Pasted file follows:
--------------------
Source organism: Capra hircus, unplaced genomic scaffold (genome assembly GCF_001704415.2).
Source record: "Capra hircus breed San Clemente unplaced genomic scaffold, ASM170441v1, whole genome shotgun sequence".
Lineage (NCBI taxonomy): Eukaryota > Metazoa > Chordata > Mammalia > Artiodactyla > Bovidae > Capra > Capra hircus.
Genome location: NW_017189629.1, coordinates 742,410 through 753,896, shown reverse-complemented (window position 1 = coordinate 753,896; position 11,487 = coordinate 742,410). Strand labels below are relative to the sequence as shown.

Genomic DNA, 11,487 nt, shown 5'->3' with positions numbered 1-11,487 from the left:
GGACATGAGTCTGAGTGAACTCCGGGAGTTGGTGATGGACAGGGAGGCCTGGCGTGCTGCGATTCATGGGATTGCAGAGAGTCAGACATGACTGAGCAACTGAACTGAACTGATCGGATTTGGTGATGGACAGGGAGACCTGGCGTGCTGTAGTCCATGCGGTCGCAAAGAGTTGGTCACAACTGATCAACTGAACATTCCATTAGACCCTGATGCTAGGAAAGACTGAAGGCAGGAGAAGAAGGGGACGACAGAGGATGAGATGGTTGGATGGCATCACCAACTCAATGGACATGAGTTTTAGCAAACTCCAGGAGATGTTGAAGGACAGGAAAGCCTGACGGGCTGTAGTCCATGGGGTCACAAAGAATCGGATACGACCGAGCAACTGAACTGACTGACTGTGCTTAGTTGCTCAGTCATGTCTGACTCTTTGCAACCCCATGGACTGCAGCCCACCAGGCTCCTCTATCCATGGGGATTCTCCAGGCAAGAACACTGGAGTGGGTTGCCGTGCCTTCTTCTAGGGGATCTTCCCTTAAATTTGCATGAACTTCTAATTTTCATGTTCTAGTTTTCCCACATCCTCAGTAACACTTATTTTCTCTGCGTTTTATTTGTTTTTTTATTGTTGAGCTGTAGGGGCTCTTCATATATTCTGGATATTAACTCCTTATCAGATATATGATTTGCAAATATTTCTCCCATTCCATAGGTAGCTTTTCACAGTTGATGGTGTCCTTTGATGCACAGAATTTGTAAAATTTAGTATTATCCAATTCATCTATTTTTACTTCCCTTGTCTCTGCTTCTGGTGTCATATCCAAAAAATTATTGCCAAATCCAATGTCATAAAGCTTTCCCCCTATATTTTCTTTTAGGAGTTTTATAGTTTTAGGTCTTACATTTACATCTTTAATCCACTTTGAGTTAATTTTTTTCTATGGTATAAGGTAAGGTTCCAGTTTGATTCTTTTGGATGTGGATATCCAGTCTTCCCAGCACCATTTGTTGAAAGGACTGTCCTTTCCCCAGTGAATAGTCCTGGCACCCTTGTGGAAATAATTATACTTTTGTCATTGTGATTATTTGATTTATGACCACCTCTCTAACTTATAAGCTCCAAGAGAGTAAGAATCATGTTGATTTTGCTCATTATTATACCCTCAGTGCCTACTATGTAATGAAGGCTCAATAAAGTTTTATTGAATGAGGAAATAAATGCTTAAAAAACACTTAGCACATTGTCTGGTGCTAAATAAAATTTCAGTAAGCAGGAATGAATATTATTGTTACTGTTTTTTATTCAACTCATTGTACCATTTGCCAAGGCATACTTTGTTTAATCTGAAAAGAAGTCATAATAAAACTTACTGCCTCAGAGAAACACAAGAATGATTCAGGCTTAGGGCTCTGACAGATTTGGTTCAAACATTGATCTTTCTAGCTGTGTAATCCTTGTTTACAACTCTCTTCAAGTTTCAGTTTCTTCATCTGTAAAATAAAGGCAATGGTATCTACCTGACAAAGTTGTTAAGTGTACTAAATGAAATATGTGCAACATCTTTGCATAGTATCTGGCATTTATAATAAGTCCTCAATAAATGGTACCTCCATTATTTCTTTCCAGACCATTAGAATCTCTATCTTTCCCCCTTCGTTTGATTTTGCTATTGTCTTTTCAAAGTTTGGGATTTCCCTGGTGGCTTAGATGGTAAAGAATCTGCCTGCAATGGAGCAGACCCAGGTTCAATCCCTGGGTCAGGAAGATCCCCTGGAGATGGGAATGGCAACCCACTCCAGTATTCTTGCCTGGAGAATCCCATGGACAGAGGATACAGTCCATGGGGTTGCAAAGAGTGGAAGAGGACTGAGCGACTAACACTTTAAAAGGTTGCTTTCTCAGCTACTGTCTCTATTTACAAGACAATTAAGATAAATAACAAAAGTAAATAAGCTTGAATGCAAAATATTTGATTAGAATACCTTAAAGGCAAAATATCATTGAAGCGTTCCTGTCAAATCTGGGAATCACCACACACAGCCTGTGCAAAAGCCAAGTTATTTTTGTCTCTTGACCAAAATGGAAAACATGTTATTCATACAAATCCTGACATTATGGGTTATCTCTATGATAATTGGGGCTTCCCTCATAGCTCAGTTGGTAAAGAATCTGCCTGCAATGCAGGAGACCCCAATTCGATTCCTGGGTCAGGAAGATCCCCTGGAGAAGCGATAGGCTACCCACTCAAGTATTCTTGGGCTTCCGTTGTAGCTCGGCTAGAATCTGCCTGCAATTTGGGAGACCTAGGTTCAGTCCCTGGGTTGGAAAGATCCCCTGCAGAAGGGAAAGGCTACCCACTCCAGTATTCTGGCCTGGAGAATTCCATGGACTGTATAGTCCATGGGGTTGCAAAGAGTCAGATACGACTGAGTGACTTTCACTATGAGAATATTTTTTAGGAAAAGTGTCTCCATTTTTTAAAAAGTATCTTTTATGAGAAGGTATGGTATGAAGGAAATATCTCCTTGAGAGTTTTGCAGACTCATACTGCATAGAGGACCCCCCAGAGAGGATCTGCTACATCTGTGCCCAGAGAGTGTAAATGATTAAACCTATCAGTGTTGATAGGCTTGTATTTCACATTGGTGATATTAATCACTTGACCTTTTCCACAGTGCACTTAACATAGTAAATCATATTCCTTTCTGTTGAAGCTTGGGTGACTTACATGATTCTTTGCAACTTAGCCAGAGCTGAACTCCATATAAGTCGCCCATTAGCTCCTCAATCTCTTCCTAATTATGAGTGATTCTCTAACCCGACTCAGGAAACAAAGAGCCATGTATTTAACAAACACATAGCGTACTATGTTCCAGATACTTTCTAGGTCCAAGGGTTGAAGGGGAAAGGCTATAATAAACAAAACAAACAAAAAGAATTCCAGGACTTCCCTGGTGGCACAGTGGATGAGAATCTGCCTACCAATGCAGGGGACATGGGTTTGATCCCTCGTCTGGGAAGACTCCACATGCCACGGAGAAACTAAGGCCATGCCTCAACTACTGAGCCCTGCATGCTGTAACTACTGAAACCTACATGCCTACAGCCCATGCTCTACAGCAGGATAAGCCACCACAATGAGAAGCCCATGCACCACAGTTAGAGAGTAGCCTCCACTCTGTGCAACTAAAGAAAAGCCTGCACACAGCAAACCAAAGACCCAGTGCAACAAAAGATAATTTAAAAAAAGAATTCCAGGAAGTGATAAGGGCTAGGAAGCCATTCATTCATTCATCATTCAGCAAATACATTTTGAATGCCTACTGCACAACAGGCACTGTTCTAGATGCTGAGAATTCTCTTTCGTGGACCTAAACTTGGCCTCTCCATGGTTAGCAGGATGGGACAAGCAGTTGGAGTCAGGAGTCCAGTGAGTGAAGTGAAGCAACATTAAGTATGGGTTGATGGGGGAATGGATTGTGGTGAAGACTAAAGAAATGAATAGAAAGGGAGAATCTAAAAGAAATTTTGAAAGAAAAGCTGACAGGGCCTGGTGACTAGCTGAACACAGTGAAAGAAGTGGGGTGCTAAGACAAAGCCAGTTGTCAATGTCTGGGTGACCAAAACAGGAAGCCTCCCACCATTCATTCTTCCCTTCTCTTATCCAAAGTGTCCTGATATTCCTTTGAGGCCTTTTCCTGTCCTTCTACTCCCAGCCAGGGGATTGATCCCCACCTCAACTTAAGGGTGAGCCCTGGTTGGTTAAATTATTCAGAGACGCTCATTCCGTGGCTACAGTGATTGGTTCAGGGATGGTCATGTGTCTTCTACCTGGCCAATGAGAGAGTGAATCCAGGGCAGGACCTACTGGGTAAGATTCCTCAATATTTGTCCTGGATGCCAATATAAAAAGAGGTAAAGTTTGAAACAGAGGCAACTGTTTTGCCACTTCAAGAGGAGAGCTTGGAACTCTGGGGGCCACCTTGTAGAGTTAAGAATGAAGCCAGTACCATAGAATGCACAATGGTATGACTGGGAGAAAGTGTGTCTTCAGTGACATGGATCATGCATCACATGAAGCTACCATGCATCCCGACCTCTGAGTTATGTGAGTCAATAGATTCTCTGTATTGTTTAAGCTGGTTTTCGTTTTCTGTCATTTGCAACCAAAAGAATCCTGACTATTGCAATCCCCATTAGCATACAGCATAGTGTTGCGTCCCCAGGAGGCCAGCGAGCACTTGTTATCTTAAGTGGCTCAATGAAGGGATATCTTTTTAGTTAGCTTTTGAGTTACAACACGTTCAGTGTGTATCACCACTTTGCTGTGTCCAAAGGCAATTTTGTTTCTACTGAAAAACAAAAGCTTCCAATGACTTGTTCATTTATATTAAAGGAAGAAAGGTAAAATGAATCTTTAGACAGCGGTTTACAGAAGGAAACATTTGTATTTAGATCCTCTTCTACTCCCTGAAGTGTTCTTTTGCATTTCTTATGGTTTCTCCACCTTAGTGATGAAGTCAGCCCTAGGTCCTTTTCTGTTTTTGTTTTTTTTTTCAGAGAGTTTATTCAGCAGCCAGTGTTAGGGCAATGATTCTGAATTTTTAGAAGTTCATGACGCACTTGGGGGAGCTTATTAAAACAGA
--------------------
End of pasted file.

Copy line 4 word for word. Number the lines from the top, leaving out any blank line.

Genome location: NW_017189629.1, coordinates 742,410 through 753,896, shown reverse-complemented (window position 1 = coordinate 753,896; position 11,487 = coordinate 742,410). Strand labels below are relative to the sequence as shown.